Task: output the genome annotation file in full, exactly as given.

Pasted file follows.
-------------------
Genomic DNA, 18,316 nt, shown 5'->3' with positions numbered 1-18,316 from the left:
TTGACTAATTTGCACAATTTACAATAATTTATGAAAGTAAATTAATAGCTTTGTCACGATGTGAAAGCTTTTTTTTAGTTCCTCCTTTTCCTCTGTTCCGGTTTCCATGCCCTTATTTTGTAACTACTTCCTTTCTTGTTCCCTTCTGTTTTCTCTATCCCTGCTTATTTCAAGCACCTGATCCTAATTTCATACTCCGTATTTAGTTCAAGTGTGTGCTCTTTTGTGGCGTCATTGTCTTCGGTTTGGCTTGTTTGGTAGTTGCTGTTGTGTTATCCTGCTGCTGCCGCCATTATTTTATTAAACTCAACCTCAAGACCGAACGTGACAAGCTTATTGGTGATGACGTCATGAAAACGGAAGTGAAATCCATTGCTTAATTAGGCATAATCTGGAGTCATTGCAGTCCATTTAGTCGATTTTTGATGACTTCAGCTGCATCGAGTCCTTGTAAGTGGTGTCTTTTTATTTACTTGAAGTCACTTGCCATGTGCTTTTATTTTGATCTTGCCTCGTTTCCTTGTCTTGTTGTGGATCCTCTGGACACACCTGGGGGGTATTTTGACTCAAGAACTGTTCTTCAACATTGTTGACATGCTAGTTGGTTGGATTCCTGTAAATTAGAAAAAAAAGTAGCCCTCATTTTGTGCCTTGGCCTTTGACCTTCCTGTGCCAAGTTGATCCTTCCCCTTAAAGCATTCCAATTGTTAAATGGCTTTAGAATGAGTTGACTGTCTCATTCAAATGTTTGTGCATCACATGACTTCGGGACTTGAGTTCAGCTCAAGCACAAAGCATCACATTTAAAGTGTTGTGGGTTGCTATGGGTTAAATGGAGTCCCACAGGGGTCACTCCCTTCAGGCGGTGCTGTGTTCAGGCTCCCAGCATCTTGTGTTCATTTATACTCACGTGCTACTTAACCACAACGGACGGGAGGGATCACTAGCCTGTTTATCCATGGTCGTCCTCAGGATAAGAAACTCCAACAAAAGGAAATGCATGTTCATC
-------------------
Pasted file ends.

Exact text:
Genomic DNA, 18,316 nt, shown 5'->3' with positions numbered 1-18,316 from the left:
TTGACTAATTTGCACAATTTACAATAATTTATGAAAGTAAATTAATAGCTTTGTCACGATGTGAAAGCTTTTTTTTAGTTCCTCCTTTTCCTCTGTTCCGGTTTCCATGCCCTTATTTTGTAACTACTTCCTTTCTTGTTCCCTTCTGTTTTCTCTATCCCTGCTTATTTCAAGCACCTGATCCTAATTTCATACTCCGTATTTAGTTCAAGTGTGTGCTCTTTTGTGGCGTCATTGTCTTCGGTTTGGCTTGTTTGGTAGTTGCTGTTGTGTTATCCTGCTGCTGCCGCCATTATTTTATTAAACTCAACCTCAAGACCGAACGTGACAAGCTTATTGGTGATGACGTCATGAAAACGGAAGTGAAATCCATTGCTTAATTAGGCATAATCTGGAGTCATTGCAGTCCATTTAGTCGATTTTTGATGACTTCAGCTGCATCGAGTCCTTGTAAGTGGTGTCTTTTTATTTACTTGAAGTCACTTGCCATGTGCTTTTATTTTGATCTTGCCTCGTTTCCTTGTCTTGTTGTGGATCCTCTGGACACACCTGGGGGGTATTTTGACTCAAGAACTGTTCTTCAACATTGTTGACATGCTAGTTGGTTGGATTCCTGTAAATTAGAAAAAAAAGTAGCCCTCATTTTGTGCCTTGGCCTTTGACCTTCCTGTGCCAAGTTGATCCTTCCCCTTAAAGCATTCCAATTGTTAAATGGCTTTAGAATGAGTTGACTGTCTCATTCAAATGTTTGTGCATCACATGACTTCGGGACTTGAGTTCAGCTCAAGCACAAAGCATCACATTTAAAGTGTTGTGGGTTGCTATGGGTTAAATGGAGTCCCACAGGGGTCACTCCCTTCAGGCGGTGCTGTGTTCAGGCTCCCAGCATCTTGTGTTCATTTATACTCACGTGCTACTTAACCACAACGGACGGGAGGGATCACTAGCCTGTTTATCCATGGTCGTCCTCAGGATAAGAAACTCCAACAAAAGGAAATGCATGTTCATC